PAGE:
1. Code for Alcohol Advertising and Promotion

The NZ Advertising Standards Authority

The Advertising Standards Authority, or ASA, is a voluntary group comprising advertisers, communication agencies, and media organisations in New Zealand.

About the Advertising Standards Authority


The ASA Code for Advertising and Promotion of Alcohol

The ASA has developed the Code for Advertising and Promotion of Alcohol which provides the standards by which all alcohol advertisements in New Zealand should comply.  The ASA is moving to a new code known as the Alcohol Advertising and Promotion Code.  The new Code will apply to new alcohol advertisements from April 2021 and to all alcohol advertisements from July 2021.

The Code is mostly concerned with the content of marketing, aiming to ensure that advertising is “responsible” and protects children and young people to some degree.

The Code applies to the advertising and promotion for alcoholic drinks to be broadcasted / published in New Zealand and includes all products with an alcohol strength above 1.15% by volume.  For the Alcohol Advertising and Promotion Code, consumable products less than 1.15% alcohol by volume will be considered as 'alcohol' if marketed as "a non-alcoholic variant or brand extension that resembles, e.g. in look and/or taste, a product that contains 1.15% or more ethanol by volume".

The Codes were designed to ensure that alcohol advertising and promotions are consistent with the need for social responsibility and moderation, does not appeal to minors and is truthful in presentation.

There are four principles in the ASA Code for Advertising and Promotion of Alcohol, and three principles in the Alcohol Advertising and Promotion Code.

The principles, guidelines, and rules cover all kinds of advertisements including material advertisers share on social media, and the content users generate in response to prompts from advertisers.


No alcohol ads on TV between 6:00am and 8:30pm

The ASA Codes also limit the amount of exposure of alcohol advertising on television. The Code requires that no alcohol advertisements are permitted to be broadcast between 6:00am and 8:30pm. No such limits are required in other media (e.g. radio, internet) and the time restrictions do not apply to sponsorship advertisements.

There are other limits on exposure in the Code. For example, alcohol promotions and sponsorship must not give the impression of dominating the viewing or listening period. In addition, television alcohol advertising must not exceed six minutes per hour, and there must be no more than two advertisements for alcohol in a single commercial break.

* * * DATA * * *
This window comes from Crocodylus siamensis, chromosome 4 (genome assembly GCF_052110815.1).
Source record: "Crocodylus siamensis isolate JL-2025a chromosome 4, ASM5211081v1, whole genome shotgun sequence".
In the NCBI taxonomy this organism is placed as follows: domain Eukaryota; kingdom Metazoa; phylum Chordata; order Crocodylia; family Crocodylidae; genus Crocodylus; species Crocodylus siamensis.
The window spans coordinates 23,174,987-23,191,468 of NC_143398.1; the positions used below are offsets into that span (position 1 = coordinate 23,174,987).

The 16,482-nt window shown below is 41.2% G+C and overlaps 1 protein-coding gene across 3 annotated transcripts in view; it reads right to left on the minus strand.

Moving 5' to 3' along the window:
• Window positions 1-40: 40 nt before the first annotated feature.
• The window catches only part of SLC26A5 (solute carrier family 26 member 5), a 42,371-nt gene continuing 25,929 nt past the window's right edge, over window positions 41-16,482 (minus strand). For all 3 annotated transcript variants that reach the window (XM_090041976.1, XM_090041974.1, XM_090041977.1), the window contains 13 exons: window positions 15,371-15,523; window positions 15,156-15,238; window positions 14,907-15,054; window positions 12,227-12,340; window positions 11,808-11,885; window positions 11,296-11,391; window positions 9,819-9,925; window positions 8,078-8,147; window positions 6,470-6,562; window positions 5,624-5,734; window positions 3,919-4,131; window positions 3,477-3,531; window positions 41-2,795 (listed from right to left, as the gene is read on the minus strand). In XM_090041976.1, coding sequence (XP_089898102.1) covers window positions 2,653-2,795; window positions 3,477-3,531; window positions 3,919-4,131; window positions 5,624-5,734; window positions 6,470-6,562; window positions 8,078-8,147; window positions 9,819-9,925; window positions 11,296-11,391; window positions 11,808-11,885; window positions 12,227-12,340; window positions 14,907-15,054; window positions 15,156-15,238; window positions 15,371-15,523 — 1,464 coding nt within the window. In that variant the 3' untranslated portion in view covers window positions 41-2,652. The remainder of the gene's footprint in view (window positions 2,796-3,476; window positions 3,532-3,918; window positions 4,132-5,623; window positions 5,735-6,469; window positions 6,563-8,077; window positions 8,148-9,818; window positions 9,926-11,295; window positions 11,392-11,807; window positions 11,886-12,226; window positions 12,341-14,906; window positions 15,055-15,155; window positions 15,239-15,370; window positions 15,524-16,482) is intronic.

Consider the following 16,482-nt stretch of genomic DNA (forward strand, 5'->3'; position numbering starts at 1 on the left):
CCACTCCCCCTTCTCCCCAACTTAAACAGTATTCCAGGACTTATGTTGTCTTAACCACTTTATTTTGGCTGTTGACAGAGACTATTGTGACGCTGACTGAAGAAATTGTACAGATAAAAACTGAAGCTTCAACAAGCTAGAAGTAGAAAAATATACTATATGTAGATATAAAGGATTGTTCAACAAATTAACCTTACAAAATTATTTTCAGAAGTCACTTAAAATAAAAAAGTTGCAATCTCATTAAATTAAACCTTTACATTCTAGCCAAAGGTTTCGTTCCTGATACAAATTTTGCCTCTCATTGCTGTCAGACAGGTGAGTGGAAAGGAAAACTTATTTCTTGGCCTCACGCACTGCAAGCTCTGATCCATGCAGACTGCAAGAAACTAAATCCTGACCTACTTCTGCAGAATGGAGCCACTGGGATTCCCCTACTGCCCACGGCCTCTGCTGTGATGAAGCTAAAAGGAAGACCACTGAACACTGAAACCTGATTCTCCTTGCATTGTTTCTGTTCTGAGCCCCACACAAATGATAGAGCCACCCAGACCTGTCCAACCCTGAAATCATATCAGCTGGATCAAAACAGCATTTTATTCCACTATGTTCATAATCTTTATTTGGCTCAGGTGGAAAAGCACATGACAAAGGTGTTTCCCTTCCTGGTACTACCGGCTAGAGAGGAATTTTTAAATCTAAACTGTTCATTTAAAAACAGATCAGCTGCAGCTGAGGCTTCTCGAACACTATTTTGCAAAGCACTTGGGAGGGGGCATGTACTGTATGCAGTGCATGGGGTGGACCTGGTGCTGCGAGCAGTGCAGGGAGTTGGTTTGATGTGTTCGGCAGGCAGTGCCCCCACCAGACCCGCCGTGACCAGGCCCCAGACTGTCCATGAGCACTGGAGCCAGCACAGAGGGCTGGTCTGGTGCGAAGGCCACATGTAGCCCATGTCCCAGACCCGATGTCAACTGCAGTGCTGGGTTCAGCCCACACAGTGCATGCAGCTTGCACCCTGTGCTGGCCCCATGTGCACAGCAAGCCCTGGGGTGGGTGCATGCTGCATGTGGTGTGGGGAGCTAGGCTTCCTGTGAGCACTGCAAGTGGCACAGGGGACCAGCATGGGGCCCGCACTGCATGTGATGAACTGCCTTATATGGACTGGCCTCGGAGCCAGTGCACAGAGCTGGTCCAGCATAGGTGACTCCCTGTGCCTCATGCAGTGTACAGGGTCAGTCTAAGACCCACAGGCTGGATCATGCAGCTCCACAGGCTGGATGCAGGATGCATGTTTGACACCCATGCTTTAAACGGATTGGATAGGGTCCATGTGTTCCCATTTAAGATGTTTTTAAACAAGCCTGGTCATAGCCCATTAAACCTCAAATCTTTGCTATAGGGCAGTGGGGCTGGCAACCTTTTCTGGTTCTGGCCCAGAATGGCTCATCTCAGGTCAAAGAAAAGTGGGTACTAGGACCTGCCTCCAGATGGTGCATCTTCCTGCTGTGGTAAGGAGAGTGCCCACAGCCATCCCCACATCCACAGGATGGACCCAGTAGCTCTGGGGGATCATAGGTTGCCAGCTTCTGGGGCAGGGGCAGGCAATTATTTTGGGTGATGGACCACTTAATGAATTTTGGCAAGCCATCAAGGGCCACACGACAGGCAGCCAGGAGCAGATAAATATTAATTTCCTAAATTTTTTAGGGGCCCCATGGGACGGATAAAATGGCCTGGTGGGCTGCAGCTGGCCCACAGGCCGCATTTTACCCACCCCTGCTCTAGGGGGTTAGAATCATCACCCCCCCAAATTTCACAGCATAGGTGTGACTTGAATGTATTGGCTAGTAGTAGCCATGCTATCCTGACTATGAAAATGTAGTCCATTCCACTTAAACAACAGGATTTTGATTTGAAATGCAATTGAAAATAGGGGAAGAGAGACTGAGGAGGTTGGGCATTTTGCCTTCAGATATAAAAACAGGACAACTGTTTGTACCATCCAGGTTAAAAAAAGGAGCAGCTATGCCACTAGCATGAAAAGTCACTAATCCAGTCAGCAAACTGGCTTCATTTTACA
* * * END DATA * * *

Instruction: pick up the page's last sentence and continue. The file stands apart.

Alcohol sponsorship

The Code (Principle 4) addresses the standards for alcohol sponsorship. For example, the sponsorship should not be undertaken for events where minors (<18 years) are likely to comprise more than 25% of the participants, or spectators. 

The Alcohol Advertising and Promotion Code (in full effect from July 2021) addresses Alcohol Sponsorship in Principle 3.  To ensure Alcohol Sponsorship Advertising and Promotion targets Adults, Alcohol Advertisers should not engage in Sponsorship Agreements unless Adults are at least 80% or more of the estimated participants or spectators.

If any person believes that an advertisement or sponsorship is in breach of the Code, a complaint can be made to the ASA.


Complaints regarding breaches to the Code

The ASA deals with all complaints.

There is no independent or Government body which takes complaints relating to the Code. This means that New Zealand has a system of self-regulation – the ASA develops the Code and makes the decisions relating to complaints.


Limited penalties if advertisement is found to breach the Code

If an advertisement or sponsorship is found to breach the Code, the only penalty is that the advertisement must be removed.

This means that an advertisement may have been running for many months before a complaint is laid and a decision on any breach is made. The impact of the advertisement or promotion is largely done by then.

There are no criminal or financial penalties unless, in some cases, the broadcaster does not comply with the requirements.

This type of self-regulation of alcohol advertising has been consistently shown in research to be insufficient to reduce the harmful exposure to alcohol advertising.